There are few events more closely associated with their home city than Rio De Janeiro’s Carnival, also known as Carnevale Di Rio.

The yearly festival is the world’s biggest carnival and usually takes place just before Lent, starting the Friday before Ash Wednesday. In 2018 the event takes place between Friday 9th February and Wednesday 14th February.

Samba parades:

The most instantly recognisable part of the festival are the samba parades. These take place in the specially constructed Sambadrome. Since 1984, only ticket holders have been able to attend them. Here revelers pay to sit in the grandstands, and watch various samba schools dancing along a central causeway.

Samba schools are a central part of the Carnival. These are organisations, often neighbourhood groups, who perform together at the Carnival. Each of these schools must perform in the parade in a specific order. This starts with a group of people who introduce the school and set the mood of their performance. Then there are the elaborately dressed dancers which are widely associated with the carnival. These performances have complex dances which often tell a short story. Then there are the floats which usually have a Christian theme. Flag bearers, more dancers, and finally the band follow the floats.

As the Carnival now airs on television, more samba schools enter than in the past. As a result, the performances take place across various days of the festival. The more junior samba schools perform on Friday and Saturday, while the more well-established ones perform on Sunday and Monday.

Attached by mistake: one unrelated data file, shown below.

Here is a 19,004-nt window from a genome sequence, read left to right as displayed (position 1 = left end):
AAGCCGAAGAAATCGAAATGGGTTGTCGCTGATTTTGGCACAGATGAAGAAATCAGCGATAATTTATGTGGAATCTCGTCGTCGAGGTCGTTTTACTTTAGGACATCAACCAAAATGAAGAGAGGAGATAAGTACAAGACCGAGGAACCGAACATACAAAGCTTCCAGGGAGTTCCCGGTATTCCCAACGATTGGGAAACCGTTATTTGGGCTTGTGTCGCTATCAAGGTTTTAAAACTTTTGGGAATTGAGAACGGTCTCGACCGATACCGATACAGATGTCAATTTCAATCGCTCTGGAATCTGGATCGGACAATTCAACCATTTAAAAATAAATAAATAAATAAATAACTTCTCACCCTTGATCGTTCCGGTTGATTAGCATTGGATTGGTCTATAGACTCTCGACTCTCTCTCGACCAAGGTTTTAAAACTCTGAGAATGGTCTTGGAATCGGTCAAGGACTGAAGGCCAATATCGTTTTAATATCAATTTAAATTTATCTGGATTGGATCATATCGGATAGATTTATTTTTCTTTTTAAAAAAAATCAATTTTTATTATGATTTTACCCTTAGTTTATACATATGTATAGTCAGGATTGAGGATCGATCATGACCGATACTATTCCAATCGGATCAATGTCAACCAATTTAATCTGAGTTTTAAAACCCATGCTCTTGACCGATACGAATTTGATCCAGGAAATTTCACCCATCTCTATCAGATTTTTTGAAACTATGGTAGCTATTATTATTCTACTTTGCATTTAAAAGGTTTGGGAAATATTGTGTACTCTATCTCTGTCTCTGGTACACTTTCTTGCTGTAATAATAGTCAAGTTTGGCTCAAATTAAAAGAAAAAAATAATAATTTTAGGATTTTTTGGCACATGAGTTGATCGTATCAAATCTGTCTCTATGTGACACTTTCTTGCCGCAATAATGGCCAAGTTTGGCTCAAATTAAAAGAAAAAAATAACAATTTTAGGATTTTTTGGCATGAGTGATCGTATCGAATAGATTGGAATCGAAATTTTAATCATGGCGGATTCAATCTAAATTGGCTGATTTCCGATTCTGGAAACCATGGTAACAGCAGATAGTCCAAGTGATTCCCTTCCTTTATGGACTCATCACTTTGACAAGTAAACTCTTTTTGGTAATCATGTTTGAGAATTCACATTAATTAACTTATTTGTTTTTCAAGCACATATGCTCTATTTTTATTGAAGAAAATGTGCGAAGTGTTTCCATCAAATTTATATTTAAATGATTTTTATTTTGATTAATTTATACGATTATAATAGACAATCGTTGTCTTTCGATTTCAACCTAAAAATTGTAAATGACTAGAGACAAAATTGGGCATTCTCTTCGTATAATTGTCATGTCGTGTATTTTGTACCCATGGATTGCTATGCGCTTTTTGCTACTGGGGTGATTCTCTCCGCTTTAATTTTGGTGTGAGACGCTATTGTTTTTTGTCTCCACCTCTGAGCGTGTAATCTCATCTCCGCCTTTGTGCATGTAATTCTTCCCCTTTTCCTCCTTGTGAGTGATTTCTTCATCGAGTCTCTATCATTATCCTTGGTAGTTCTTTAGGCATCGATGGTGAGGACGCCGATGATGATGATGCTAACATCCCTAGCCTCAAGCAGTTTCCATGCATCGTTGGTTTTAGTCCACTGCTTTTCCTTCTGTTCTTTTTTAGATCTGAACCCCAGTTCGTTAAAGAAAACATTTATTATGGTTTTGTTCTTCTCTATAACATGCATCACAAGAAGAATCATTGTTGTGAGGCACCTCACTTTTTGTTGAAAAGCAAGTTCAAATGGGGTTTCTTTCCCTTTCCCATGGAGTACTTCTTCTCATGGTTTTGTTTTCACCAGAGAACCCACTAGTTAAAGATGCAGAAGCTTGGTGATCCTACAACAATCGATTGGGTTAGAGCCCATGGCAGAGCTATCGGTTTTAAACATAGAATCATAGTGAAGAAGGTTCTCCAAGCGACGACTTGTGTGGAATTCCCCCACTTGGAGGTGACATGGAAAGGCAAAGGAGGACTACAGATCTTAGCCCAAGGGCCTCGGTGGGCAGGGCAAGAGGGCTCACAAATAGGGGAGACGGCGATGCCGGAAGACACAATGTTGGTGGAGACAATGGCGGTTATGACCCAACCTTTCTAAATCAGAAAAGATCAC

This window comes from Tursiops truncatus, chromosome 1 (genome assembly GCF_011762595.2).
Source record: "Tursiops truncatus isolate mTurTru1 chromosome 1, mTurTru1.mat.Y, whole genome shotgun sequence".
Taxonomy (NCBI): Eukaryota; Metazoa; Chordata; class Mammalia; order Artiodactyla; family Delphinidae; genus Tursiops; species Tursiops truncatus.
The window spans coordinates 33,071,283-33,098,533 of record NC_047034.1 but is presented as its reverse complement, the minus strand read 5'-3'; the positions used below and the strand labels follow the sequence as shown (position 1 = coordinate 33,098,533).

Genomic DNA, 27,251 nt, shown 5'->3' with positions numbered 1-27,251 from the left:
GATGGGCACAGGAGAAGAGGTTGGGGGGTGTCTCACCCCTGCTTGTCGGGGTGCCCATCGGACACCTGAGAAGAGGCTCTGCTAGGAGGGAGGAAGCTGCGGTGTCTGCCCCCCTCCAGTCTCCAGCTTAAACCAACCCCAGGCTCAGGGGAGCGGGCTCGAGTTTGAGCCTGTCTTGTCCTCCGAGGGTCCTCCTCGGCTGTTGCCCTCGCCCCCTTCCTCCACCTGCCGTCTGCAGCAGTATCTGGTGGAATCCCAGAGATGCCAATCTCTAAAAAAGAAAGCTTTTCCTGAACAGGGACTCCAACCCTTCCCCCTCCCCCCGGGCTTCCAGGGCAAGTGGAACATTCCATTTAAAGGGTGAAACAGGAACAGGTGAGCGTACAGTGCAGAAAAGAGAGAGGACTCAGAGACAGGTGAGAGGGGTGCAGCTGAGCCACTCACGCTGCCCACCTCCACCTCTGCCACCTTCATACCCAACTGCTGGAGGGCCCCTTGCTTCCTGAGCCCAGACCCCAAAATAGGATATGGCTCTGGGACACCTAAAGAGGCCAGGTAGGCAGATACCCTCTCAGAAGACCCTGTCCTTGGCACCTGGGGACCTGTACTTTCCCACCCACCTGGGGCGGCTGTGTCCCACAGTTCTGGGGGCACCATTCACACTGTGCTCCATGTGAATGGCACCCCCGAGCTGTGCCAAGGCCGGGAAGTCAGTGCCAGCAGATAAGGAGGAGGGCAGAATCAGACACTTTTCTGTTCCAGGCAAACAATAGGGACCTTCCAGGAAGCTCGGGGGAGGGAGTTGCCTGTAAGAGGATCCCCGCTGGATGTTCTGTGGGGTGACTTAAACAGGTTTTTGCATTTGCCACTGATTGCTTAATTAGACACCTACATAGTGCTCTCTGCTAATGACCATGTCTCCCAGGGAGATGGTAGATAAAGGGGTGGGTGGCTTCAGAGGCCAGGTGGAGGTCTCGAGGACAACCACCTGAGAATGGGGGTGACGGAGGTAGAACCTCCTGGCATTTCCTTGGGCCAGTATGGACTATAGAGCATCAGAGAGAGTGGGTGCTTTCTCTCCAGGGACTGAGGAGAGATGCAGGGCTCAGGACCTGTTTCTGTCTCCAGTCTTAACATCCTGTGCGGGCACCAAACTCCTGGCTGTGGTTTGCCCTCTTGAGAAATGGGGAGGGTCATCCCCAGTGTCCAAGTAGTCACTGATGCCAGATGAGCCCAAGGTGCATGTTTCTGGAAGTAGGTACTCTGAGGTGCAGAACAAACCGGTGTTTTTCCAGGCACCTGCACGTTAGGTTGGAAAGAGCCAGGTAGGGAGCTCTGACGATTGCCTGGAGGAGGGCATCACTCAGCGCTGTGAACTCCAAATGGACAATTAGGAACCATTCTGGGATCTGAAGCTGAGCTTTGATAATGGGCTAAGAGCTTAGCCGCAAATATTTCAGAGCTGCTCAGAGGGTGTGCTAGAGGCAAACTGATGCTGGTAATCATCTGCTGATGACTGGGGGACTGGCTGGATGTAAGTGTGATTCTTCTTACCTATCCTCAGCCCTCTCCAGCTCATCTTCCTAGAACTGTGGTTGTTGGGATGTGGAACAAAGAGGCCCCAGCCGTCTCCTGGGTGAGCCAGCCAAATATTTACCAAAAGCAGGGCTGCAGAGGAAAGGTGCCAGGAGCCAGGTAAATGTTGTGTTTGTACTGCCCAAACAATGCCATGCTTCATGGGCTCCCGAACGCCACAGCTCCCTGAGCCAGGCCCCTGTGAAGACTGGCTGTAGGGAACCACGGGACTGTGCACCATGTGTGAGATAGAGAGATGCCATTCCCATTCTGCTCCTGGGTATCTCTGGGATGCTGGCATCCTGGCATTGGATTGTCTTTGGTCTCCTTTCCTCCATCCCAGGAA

Tickets for the parades can be purchased here, but most are sold out by now. Those that remain are more often much more expensive.

Balls:

For the most luxurious customers, there are balls that take place around the festival. These are paid parties, often hosted by hotels or restaurants, usually with a specific theme.

Costumes are not usually necessary for balls, though there are exceptions so it’s best to check in advance.

The most glamorous of these balls is the one at the Copocabana Palace Hotel. This event is very exclusive and guests must dress in black tie.

Other famous balls include the Black Beads ball, dedicated to one of the most well-known samba bands. There’s also the Gay Ball which celebrates gay and drag culture and is one of the best-loved of all the balls at Carnival.

Blocos:

3 Things That Will Change the World Today

Expect to see a lot more bloco parties at Rio’s Carnival 2018.

A bloco is essentially a street party. Various blocos take place all over the city. Usually blocos are free to enter, though most charge for food and drink. At these street parties revelers can enjoy music, dancing, and a real party atmosphere.

Blocos are becoming increasingly popular among Carnival attendees. Since the creation of the Sambadrome in 1984, prices for the parade itself have soared, and the free blocos provide an option for tourists and revelers who aren’t willing to pay a fortune to party.

According to the Fresnobee, there are going to be around 600 blocos this year. That’s up from 300 in 2007. Rio’s mayor, Mayor Marcelo Crivella cut more than $1.5m from the samba schools festival, and, for the first time, in 2018 there will be 3,000 private security officers helping to police the blocos and maintain order.

Consent and harassment:

The Guardian reports that police in Rio received 2,154 calls about violence against women at the 2017 Carnival alone. This year, women’s groups are using the carnival to open discussion about the issue. It would be an exaggeration to describe this as the ‘theme’ of the carnival, but it may be a presence.

Some particular street parties will see women distributing stickers and slogans condemning violence against women. One such slogan is ‘Nao É Nao’ which simply translates to ‘no is no’.